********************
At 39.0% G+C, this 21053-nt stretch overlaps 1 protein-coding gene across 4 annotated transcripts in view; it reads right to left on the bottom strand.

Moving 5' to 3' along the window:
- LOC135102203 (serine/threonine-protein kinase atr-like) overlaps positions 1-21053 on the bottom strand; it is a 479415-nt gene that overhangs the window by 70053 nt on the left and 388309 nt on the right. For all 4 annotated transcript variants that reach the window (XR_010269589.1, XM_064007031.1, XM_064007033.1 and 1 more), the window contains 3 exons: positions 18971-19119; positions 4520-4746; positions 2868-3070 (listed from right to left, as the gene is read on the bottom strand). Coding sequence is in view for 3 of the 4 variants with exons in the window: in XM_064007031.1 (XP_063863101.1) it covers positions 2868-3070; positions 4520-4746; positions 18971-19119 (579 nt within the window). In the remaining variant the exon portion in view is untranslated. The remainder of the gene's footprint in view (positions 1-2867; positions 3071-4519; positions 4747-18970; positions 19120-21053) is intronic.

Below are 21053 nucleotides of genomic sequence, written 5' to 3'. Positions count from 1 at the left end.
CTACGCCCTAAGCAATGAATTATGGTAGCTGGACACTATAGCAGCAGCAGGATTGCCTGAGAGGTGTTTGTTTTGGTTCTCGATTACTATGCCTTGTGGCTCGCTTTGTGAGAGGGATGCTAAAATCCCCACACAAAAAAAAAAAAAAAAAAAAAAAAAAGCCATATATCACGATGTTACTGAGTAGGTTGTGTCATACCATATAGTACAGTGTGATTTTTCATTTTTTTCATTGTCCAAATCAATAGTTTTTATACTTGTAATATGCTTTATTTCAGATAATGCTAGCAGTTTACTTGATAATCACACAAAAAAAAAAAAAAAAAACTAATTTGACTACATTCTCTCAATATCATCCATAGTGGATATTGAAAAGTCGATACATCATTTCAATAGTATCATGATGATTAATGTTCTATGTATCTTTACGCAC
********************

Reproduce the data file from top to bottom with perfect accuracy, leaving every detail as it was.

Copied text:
At 39.0% G+C, this 21053-nt stretch overlaps 1 protein-coding gene across 4 annotated transcripts in view; it reads right to left on the bottom strand.

Moving 5' to 3' along the window:
- LOC135102203 (serine/threonine-protein kinase atr-like) overlaps positions 1-21053 on the bottom strand; it is a 479415-nt gene that overhangs the window by 70053 nt on the left and 388309 nt on the right. For all 4 annotated transcript variants that reach the window (XR_010269589.1, XM_064007031.1, XM_064007033.1 and 1 more), the window contains 3 exons: positions 18971-19119; positions 4520-4746; positions 2868-3070 (listed from right to left, as the gene is read on the bottom strand). Coding sequence is in view for 3 of the 4 variants with exons in the window: in XM_064007031.1 (XP_063863101.1) it covers positions 2868-3070; positions 4520-4746; positions 18971-19119 (579 nt within the window). In the remaining variant the exon portion in view is untranslated. The remainder of the gene's footprint in view (positions 1-2867; positions 3071-4519; positions 4747-18970; positions 19120-21053) is intronic.

Below are 21053 nucleotides of genomic sequence, written 5' to 3'. Positions count from 1 at the left end.
CTACGCCCTAAGCAATGAATTATGGTAGCTGGACACTATAGCAGCAGCAGGATTGCCTGAGAGGTGTTTGTTTTGGTTCTCGATTACTATGCCTTGTGGCTCGCTTTGTGAGAGGGATGCTAAAATCCCCACACAAAAAAAAAAAAAAAAAAAAAAAAAAGCCATATATCACGATGTTACTGAGTAGGTTGTGTCATACCATATAGTACAGTGTGATTTTTCATTTTTTTCATTGTCCAAATCAATAGTTTTTATACTTGTAATATGCTTTATTTCAGATAATGCTAGCAGTTTACTTGATAATCACACAAAAAAAAAAAAAAAAAACTAATTTGACTACATTCTCTCAATATCATCCATAGTGGATATTGAAAAGTCGATACATCATTTCAATAGTATCATGATGATTAATGTTCTATGTATCTTTACGCAC